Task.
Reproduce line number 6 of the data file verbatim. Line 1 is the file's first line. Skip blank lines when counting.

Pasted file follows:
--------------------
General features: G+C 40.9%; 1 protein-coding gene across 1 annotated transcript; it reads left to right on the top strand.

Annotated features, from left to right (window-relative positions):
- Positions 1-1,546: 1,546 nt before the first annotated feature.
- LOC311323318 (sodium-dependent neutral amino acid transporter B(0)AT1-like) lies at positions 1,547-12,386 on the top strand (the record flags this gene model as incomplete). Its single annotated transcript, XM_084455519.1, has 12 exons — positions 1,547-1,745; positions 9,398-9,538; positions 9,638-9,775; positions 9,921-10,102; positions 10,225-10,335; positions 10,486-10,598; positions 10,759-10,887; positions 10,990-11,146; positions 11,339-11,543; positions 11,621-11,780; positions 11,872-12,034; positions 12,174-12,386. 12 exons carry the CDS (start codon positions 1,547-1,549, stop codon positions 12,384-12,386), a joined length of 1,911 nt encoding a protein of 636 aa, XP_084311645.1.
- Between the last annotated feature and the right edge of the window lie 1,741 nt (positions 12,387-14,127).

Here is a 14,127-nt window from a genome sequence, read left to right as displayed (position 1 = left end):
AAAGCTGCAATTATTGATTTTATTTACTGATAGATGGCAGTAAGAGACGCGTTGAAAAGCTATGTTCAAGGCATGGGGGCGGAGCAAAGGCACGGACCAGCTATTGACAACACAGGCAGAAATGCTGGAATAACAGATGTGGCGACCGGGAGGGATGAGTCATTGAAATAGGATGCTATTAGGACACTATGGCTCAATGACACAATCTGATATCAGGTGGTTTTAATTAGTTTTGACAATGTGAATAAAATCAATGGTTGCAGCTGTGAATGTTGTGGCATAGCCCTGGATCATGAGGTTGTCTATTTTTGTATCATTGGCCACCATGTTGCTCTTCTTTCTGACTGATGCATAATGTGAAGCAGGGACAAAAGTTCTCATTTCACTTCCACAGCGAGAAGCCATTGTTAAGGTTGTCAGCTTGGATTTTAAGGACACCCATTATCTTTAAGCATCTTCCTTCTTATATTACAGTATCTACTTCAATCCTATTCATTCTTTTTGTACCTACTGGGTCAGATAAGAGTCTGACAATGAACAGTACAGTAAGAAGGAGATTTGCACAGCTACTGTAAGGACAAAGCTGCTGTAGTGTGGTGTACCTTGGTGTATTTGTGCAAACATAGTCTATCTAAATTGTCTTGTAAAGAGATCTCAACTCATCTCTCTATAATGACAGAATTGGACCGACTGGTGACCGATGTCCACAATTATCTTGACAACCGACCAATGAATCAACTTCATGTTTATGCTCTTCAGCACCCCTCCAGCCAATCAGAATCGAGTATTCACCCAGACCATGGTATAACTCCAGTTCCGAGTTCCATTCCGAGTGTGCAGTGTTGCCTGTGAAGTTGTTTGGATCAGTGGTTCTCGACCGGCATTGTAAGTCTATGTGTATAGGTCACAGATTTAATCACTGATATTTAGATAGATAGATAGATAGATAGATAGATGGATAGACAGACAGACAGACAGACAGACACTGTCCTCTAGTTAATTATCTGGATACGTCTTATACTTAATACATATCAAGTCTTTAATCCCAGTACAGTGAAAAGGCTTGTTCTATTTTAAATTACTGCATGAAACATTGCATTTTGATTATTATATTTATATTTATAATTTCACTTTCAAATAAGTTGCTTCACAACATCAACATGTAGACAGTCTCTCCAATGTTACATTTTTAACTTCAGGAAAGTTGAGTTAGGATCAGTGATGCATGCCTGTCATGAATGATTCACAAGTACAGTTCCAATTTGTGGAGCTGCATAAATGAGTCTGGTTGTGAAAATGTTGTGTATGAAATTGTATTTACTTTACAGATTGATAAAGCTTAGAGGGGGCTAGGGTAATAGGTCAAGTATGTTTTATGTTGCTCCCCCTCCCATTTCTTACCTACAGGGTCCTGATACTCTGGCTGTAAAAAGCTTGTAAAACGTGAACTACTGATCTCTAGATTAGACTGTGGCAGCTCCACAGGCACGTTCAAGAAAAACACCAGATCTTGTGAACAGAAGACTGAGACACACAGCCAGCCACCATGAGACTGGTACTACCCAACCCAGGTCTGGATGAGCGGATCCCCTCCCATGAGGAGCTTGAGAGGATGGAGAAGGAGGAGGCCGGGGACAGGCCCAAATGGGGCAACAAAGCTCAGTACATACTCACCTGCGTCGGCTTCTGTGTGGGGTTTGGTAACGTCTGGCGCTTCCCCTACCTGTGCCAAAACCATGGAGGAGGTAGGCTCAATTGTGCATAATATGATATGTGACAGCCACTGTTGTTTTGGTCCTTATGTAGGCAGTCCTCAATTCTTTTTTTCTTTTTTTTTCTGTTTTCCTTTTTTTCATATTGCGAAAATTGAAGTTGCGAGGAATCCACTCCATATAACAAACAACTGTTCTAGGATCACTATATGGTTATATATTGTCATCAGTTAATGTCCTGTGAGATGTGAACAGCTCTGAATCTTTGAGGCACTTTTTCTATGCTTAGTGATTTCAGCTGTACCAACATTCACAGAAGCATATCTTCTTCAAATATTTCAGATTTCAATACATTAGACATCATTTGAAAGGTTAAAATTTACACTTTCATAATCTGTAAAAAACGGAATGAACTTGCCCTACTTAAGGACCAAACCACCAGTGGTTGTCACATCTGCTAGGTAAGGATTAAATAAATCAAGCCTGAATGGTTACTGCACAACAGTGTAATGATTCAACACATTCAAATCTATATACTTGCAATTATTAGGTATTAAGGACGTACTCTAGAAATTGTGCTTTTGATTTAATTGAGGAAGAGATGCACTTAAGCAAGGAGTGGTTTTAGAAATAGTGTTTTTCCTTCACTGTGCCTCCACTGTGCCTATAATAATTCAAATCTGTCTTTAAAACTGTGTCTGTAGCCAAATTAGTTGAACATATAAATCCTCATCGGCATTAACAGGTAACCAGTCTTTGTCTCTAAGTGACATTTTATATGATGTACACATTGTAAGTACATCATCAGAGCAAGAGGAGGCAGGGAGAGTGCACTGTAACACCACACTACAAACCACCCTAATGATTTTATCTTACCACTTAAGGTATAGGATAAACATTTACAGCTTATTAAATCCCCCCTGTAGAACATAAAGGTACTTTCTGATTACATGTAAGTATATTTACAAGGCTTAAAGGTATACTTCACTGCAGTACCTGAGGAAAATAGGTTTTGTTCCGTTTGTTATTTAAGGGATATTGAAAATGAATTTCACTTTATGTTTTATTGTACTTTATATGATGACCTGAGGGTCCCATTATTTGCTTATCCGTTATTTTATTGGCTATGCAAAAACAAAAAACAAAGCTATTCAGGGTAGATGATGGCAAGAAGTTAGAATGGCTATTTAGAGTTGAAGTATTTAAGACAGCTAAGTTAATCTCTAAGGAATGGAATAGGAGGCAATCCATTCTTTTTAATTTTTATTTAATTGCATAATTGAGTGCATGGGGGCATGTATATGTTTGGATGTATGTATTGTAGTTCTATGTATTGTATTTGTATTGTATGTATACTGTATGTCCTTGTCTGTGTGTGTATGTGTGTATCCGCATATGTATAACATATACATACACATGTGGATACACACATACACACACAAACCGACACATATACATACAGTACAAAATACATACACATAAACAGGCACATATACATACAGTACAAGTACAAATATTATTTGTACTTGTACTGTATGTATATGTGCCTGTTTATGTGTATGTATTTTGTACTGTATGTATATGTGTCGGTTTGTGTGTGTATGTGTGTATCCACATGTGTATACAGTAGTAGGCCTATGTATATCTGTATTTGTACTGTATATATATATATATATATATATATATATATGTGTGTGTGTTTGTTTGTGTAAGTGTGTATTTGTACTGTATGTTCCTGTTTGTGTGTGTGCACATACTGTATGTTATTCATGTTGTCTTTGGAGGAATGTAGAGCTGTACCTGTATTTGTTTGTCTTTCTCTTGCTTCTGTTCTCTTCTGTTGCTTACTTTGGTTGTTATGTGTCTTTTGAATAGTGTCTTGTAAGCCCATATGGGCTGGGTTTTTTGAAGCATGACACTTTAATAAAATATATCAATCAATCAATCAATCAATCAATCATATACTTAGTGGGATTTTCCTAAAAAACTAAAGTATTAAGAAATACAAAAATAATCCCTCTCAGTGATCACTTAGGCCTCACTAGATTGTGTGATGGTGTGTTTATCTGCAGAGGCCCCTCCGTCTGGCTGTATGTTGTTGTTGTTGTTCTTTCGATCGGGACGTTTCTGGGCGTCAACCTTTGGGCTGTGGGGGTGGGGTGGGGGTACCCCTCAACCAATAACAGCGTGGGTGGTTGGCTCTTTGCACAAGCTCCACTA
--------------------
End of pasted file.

Here is a 14,127-nt window from a genome sequence, read left to right as displayed (position 1 = left end):